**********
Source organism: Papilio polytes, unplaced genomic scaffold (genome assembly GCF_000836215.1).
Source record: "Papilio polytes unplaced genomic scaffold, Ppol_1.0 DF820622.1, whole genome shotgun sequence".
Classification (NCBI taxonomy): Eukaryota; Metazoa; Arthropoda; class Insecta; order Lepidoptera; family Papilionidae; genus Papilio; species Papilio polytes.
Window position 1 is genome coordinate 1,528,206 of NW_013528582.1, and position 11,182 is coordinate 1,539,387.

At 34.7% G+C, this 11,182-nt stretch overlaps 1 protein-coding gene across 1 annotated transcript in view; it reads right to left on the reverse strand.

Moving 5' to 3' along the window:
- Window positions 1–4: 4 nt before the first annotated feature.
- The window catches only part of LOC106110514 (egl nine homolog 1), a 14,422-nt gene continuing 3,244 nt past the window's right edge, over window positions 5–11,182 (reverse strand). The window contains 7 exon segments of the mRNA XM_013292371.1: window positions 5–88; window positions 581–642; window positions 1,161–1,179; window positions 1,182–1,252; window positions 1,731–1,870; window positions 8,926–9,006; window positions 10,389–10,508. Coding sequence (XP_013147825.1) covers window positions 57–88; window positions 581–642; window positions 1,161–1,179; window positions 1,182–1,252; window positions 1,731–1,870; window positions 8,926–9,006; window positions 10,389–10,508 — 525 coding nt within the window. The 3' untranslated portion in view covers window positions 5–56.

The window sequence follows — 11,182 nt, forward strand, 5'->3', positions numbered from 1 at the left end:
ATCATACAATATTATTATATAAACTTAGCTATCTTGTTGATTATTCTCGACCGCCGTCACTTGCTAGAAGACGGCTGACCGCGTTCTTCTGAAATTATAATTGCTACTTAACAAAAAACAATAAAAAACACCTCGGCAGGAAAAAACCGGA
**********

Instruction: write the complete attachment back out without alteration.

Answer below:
Source organism: Papilio polytes, unplaced genomic scaffold (genome assembly GCF_000836215.1).
Source record: "Papilio polytes unplaced genomic scaffold, Ppol_1.0 DF820622.1, whole genome shotgun sequence".
Classification (NCBI taxonomy): Eukaryota; Metazoa; Arthropoda; class Insecta; order Lepidoptera; family Papilionidae; genus Papilio; species Papilio polytes.
Window position 1 is genome coordinate 1,528,206 of NW_013528582.1, and position 11,182 is coordinate 1,539,387.

At 34.7% G+C, this 11,182-nt stretch overlaps 1 protein-coding gene across 1 annotated transcript in view; it reads right to left on the reverse strand.

Moving 5' to 3' along the window:
- Window positions 1–4: 4 nt before the first annotated feature.
- The window catches only part of LOC106110514 (egl nine homolog 1), a 14,422-nt gene continuing 3,244 nt past the window's right edge, over window positions 5–11,182 (reverse strand). The window contains 7 exon segments of the mRNA XM_013292371.1: window positions 5–88; window positions 581–642; window positions 1,161–1,179; window positions 1,182–1,252; window positions 1,731–1,870; window positions 8,926–9,006; window positions 10,389–10,508. Coding sequence (XP_013147825.1) covers window positions 57–88; window positions 581–642; window positions 1,161–1,179; window positions 1,182–1,252; window positions 1,731–1,870; window positions 8,926–9,006; window positions 10,389–10,508 — 525 coding nt within the window. The 3' untranslated portion in view covers window positions 5–56.

The window sequence follows — 11,182 nt, forward strand, 5'->3', positions numbered from 1 at the left end:
ATCATACAATATTATTATATAAACTTAGCTATCTTGTTGATTATTCTCGACCGCCGTCACTTGCTAGAAGACGGCTGACCGCGTTCTTCTGAAATTATAATTGCTACTTAACAAAAAACAATAAAAAACACCTCGGCAGGAAAAAACCGGA